The Associated Press reports that the death toll from the horrific storms sweeping through the Southeast has risen to 178. Alabama emergency management teams have found 128 dead as they sift through the rubble, more than doubling their initial assessment. There are 32 dead in Mississippi, 11 in Georgia, 6 in Tennessee, and one in Virginia.
The shocking death toll resulted from an incredible swarm of tornadoes spawning out of the system, some of them hitting densely populated areas, including the city of Tuscaloosa. The mayor of Tuscaloosa told CNN that tornadoes “literally obliterated blocks and blocks of the city.” Meteorologist Josh Nagelberg of Accuweather.com told Reuters it might have been the worst tornado in Alabama history.
Students from the University of Alabama spent the night crawling through dark piles of rubble in the surrounding area with flashlights, although the university itself seems to have escaped major damage. Abandoned cars tread water on flooded streets. Trees have been torn down across Birmingham, while a Red Cross spokesman described a fleet of ambulances racing through the city like taxicabs. Hundreds of thousands of people are still without power. Survivors sit upon the wreckage of flattened homes, waiting for horror to melt into grief.
In Mississippi, three women were torn out of a mobile home by a tornado and thrown to their deaths in a pine forest. A courageous police officer in Choctaw County died shielding his nine-year-old daughter from a falling tree with his body. A 3-year-old girl in McComb, Mississippi, was crushed in her bed by another falling tree. Five people died in the same Alabama house when it was obliterated by a tornado.
The Browns Ferry nuclear plant near Huntsville had to switch to emergency diesel generators to maintain safe operation, which was done flawlessly. The Tennessee Valley Authority ended up closing three nuclear power plants during the storm. The National Weather Service had to abandon its office in Huntsville, which has got to be the kind of thing meteorologists tell campfire stories about.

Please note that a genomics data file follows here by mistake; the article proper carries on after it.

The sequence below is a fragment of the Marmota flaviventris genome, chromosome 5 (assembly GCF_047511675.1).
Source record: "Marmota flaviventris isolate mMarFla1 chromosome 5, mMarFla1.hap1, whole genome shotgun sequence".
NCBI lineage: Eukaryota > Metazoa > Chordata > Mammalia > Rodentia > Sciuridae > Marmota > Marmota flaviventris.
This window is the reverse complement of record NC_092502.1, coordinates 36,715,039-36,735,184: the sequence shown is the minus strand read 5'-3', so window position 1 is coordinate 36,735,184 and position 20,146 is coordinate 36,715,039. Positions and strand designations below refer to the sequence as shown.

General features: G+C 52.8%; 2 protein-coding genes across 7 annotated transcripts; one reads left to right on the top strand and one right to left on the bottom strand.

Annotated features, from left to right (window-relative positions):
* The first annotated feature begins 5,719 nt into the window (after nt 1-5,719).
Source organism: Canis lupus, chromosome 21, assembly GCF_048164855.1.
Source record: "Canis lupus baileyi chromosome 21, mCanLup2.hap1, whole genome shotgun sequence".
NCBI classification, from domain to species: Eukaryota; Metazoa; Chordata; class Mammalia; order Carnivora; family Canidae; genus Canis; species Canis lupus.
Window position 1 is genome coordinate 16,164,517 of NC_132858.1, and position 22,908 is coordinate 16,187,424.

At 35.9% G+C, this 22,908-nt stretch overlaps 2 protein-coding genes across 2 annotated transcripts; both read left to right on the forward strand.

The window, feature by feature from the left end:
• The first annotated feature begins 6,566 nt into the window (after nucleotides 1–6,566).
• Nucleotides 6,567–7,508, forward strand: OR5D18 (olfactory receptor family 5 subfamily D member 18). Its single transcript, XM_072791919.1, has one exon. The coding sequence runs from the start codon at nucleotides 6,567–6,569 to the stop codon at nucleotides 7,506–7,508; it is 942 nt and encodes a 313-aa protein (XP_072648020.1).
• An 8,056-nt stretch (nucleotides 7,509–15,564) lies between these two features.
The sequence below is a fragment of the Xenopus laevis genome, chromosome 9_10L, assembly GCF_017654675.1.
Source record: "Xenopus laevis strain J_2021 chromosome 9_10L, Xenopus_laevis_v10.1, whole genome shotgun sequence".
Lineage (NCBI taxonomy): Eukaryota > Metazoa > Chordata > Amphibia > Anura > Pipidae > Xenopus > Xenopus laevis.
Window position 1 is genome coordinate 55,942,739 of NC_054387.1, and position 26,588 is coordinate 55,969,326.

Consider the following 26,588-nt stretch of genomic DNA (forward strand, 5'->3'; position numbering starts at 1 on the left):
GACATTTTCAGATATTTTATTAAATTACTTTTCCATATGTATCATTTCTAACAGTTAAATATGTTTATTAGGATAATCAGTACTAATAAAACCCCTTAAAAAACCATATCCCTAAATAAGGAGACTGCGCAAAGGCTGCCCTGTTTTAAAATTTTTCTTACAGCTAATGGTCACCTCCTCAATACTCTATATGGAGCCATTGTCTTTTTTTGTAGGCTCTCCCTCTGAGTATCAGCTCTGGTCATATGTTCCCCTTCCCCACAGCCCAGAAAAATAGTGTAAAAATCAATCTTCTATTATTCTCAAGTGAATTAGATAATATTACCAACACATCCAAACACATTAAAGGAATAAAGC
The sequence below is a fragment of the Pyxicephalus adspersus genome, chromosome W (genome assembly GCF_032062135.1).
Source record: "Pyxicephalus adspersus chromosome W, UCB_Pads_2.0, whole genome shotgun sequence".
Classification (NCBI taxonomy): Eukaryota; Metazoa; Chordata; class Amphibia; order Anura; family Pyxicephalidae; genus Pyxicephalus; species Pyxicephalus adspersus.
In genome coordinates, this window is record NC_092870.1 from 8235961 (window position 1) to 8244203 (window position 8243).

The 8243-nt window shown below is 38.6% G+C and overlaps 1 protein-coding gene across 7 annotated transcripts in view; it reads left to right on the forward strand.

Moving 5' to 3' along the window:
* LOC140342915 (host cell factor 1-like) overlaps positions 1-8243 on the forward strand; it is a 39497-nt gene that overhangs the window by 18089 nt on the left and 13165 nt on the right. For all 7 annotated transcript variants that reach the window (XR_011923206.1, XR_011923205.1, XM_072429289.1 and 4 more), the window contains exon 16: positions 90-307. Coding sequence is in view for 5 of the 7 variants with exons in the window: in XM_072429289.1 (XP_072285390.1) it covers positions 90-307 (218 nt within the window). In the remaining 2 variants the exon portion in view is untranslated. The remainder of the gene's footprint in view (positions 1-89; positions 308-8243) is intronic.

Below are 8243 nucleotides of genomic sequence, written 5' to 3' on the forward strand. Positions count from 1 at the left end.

Disaster areas and states of emergency have been declared across the region. Mississippi Governor Haley Barbour, who just passed on a presidential run and now finds himself facing his state’s greatest hour of need, said in a statement: “Our thoughts and prayers are with the families who lost loved ones or property in these devastating spring storms. A large section of our state has been impacted, and our emergency responders are doing an excellent job in helping communities.”
Alabama governor Robert Bentley mobilized 1400 National Guardsmen to assist with search and rescue operations, saying “these Guardsmen are well trained and will take every action necessary to protect lives and property in this emergency.”
Georgia governor Nathan Deal sized up the damage to his state: “Right now, we’re seeing fatalities, injuries, and serious property damage in northwest George, and we’ve seen terrible damage to the west in Alabama from these same storms… We will keep those who have suffered greatly in our thoughts and prayers.”
President Obama has approved a request from Governor Bentley for emergency federal assistance in Alabama. “While we may not know the extent of the damage for days, we will continue to monitor these severe storms across the country and stand ready to continue to help the people of Alabama and all citizens affected by these storms,” the President said in a statement. He added that he and First Lady “extend our deepest condolences to the families of those who lost their lives because of the tornadoes that have swept through Alabama and the southeastern United States. Our hearts go out to all those who have been affected by this devastation, and we commend the heroic efforts of those who have been working tirelessly to respond to this disaster.”
I’ve been near a tornado, and they do indeed sound like trains. Death rode the rails across the Southeast yesterday, and few empty seats were left in his passenger car by the time his ghostly train had passed in the night. I offer my deepest condolences for those who lost their lives, and good luck to those who are still searching for survivors among the ruins.
Update: The official death toll is now over 200.
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